The guy’s body was thickly–almost impossibly– muscled and perfectly proportioned. His biceps and shoulders were thick, every muscle cord and fiber etched and carved beneath his smooth, tanned skin. The cleavage between his big chest was deep, his nipples like purplish quarters. It didn’t seem possible for his waist to be so small, and the crevices between his abdominal muscles were deep enough for a finger to fit between up to the first knuckle. His legs were powerful and strong, ropy bulging veins pushing against the silky skin.
Like a traditional Santa his face was hidden behind the obligatory long white wig and the thick white beard and mustache—but that was his only bow to tradition. Rather than a red suit with white trim and a big black belt, he simply wore a very small bikini of crushed red velvet with glittery red sequins trimmed around the waist and legs with green faux fur. Large brass rings exposing pale skin connected the front to the back. His red boots sparkled with red sequins and glitter, trimmed at the top with green velvet. Slung over his right shoulder was a red velvet bag, also trimmed with green faux fur. Every movement he made as he talked to a group of young twinks with poufy hair and obscenely slim hips caused muscles to bulge and flex somewhere.
He knew he was staring but didn’t care.
Dylan wasn’t drunk. Well, maybe just a wee bit tipsy. He was nursing his third beer since getting to the party a little after eight, but about an hour ago the bartenders had poured free shots of some sort of tequila about an hour earlier. It had burned and made his eyes water—definitely not the best tequila.
The idea of a cursed snow globe really appealed to me, and since I’d only gotten about two paragraphs into the Halloween story, changing it to Christmas was easy; it actually even made more sense as a Christmas story as opposed to a Halloween story (and, truth be told, I had always hated the title I was using for it as a Halloween story; “The Snow Globe” is a much better title). The War on Christmas anthology chose to not use the story, but the editor gave me incredible feedback–primarily, I had played down the magic/voodoo aspects of the story, which were actually it’s strongest and most interesting point–in all honesty, I was hesitant to use voodoo as a dark force in the story; it’s clichéd, at the very least, and the last thing I wanted to do was add to the confusion of what voodoo actually is–but the ‘curse’ in the story is about vengeance, and every religion has both a light or “good” side and a dark or “bad” side.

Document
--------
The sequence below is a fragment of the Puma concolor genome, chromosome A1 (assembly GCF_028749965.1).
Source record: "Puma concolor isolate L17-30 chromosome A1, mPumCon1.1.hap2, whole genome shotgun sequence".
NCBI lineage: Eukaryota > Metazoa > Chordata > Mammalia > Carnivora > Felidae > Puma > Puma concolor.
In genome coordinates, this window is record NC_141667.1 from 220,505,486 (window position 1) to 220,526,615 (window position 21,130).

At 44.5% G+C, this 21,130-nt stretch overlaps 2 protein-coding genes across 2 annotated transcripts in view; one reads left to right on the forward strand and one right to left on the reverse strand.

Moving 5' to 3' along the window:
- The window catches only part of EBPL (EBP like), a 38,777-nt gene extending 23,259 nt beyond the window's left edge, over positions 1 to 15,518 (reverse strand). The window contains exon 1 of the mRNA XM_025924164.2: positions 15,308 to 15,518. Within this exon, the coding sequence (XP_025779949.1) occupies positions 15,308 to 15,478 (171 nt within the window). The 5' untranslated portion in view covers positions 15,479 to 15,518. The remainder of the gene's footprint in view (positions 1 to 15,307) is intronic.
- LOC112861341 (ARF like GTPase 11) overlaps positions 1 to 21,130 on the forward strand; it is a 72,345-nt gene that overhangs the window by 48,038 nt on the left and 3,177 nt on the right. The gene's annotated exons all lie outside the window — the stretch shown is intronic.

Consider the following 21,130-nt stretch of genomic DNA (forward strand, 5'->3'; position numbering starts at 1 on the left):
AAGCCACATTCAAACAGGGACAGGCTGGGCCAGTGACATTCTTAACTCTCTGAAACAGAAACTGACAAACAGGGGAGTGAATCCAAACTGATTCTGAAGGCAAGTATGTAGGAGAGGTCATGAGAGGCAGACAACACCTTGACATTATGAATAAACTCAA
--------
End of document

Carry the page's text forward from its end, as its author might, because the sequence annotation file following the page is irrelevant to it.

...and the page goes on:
Plus, I had always wanted to write about Baron Samedi, and here was a chance.
So, when I got the call for submissions for Magic is Murder, I thought, hey, here’s a place you send “The Snow Globe” too after you revise it per the editor’s notes! Needless to say, I was enormously flattered and pleased when the story was chosen.
I do like the story a lot; it’s always fun to write about snow in New Orleans (yes, it starts snowing in the story) and it was also kind of fun to write about an older gay man for a change; a single guy in his fifties who has started feeling his age and is. well, lonely.
And really, can you ever go wrong with a stripper Santa?
You can order the book here if you like, or you can order it from your local independent (always your best choice, really).